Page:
Nuclear Related Responses to Osmotic Challenge in Chondrocytes.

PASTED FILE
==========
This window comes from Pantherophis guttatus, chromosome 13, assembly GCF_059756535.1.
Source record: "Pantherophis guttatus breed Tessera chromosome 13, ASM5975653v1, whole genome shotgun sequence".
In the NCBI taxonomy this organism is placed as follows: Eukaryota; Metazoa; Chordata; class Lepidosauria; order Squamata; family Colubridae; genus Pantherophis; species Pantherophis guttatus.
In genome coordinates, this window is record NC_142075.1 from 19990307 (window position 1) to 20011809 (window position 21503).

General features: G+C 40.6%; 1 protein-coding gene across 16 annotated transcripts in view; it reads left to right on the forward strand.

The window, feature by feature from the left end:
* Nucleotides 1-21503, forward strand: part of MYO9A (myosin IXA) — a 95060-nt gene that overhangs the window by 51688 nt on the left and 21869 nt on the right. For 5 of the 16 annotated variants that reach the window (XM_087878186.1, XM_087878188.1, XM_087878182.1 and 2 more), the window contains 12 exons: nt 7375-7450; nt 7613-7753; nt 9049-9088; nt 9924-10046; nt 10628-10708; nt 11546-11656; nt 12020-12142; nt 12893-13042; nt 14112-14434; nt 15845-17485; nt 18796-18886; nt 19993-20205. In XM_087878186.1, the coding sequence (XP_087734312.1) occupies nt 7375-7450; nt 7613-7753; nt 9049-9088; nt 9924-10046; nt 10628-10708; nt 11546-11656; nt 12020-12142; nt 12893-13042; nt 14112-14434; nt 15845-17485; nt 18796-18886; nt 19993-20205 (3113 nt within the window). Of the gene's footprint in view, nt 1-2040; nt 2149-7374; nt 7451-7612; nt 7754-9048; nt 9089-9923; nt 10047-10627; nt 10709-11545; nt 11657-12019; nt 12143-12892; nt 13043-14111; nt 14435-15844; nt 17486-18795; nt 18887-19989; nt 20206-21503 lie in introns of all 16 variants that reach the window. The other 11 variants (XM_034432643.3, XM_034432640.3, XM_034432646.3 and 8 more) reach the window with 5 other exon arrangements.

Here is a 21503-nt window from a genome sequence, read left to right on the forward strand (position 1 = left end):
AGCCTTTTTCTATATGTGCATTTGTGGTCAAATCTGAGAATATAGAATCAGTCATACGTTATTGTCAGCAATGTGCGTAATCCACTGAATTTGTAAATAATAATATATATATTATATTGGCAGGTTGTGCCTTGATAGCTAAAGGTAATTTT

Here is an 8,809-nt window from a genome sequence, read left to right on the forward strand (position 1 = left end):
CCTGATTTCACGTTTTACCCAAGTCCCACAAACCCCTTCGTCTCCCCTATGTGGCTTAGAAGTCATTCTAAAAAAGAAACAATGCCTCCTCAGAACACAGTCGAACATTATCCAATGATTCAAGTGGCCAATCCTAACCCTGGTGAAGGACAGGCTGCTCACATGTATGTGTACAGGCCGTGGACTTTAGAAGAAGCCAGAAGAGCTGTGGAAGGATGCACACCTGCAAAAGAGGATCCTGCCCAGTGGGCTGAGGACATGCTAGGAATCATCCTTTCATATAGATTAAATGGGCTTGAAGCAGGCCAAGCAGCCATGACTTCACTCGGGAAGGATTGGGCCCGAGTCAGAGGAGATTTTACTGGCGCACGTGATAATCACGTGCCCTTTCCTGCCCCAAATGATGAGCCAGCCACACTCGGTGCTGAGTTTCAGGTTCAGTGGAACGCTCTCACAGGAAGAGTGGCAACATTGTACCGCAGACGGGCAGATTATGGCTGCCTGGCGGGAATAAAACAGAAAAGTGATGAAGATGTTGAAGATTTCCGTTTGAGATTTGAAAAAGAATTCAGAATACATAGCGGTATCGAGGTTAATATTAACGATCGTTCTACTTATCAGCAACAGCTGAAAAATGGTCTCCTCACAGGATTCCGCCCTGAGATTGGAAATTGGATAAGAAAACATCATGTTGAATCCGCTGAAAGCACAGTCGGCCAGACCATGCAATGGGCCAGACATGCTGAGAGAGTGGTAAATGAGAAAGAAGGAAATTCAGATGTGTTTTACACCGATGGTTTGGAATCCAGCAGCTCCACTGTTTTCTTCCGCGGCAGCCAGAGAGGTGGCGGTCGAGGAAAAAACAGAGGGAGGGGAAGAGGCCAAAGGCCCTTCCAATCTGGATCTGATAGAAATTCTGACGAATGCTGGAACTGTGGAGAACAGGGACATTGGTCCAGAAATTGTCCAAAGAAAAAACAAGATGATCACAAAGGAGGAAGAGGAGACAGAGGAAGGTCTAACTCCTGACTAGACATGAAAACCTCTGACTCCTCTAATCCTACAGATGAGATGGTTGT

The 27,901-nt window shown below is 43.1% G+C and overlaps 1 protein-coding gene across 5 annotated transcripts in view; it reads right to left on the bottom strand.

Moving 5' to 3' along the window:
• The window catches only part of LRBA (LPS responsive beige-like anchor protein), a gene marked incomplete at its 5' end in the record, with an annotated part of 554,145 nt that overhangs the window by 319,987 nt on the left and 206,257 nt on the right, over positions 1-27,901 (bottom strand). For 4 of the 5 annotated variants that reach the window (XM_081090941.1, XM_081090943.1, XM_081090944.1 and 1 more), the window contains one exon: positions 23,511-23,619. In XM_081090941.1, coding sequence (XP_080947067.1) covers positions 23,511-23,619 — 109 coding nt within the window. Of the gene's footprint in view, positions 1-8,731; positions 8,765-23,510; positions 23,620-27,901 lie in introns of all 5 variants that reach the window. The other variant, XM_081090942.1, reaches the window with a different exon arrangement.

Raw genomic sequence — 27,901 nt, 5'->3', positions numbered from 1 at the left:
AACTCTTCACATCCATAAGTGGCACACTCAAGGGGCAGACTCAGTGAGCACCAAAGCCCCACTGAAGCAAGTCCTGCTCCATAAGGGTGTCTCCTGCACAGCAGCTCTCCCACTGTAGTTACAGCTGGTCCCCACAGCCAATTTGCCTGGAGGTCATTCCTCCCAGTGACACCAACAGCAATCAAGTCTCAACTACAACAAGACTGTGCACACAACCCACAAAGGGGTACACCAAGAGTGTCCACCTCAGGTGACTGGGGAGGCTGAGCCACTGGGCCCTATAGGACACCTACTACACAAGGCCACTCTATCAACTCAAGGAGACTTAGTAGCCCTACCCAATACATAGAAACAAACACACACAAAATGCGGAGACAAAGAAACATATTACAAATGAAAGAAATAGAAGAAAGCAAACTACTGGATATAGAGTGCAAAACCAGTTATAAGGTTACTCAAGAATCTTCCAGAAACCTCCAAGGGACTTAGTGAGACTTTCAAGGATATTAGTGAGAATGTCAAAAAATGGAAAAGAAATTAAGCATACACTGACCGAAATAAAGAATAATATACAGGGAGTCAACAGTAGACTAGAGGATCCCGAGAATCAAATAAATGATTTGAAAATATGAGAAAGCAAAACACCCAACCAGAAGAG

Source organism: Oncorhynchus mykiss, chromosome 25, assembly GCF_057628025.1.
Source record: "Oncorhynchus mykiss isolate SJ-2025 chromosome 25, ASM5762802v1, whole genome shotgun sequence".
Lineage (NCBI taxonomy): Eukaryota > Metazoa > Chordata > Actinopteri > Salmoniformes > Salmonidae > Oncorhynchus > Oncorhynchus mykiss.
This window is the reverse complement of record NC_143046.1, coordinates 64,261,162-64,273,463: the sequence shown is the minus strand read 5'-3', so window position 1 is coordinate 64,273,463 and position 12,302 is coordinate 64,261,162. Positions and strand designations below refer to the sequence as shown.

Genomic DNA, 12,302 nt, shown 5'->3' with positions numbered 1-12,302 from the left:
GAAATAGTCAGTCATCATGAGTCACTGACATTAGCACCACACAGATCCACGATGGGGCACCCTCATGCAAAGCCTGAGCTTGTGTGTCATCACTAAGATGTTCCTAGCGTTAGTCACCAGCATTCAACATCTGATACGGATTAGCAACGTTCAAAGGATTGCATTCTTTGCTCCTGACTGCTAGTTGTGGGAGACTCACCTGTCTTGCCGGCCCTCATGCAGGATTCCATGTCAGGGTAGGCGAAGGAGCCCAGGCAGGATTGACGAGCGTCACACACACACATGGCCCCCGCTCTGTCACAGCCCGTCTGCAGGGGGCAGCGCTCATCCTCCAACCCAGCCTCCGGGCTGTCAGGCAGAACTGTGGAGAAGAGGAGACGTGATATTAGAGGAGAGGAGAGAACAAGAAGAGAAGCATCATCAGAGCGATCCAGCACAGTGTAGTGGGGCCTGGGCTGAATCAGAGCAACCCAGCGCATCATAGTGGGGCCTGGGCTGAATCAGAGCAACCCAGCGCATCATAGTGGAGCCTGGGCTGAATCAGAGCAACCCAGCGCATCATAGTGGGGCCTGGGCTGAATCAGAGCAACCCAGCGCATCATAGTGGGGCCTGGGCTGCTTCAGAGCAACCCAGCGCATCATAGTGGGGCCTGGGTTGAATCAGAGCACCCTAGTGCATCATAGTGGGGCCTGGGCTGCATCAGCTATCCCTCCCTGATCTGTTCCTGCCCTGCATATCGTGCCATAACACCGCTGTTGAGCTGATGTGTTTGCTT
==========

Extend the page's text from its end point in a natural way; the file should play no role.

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The application of prolonged mechanical loading to cartilage alters the osmolality of the extracellular environment, with osmotic challenge known to alter the gene expression and the metabolic activity of chondrocytes. However, the mechanisms by which osmolality controls chondrocyte activity remain unclear. Previous study on various cell types, including chondrocytes, showed that hyper-osmotic challenge induces the condensation of chromatin, with highly condensed chromatin often associated with gene poor regions of DNA and gene silencing. The present study investigated the effect of osmotic challenge on chromatin organisation, genome wide gene-expression and the cellular and nuclear deformability of chondrocytes. In order to observe a broad effect of osmotic challenge on the nuclei, the chondrocytes were subjected to a range of hypo- and hyper-osmotic challenge and imaged by confocal microscopy. Chromatin condensation was quantified by the Sobel edge algorithm in MATLAB. Hyper-osmotic challenge on chondrocytes induced an increase in chromatin condensation. Interestingly, the most marked condensation occurred within the osmolality range of articular cartilage in vivo. The effect of osmotic challenge varied between the monolayer cultured and agarose seeded chondrocytes, which may be due to the differences in cytoskeleton organisation between the two culture conditions. Additionally, chromatin condensation induced by hyper-osmotic challenge was shown to be reversible. Marked differences were observed in the deformability of the cell and nucleus in chondrocytes post osmotic challenge, compared to the 300 mOsm/kg conditions typically used for in vitro isolated chondrocyte studies. From the microarray study, the application of 500 mOsm/kg for both 1 and 5 hours altered the gene expression, including the expression of histone related genes, with a higher number of genes affected by the 5 hours hyper-osmotic challenge. The findings of this study suggest that osmotically-induced alterations in nuclei morphology and chromatin structure may provide a direct biophysical mechanism that controls chondrocytes activity.
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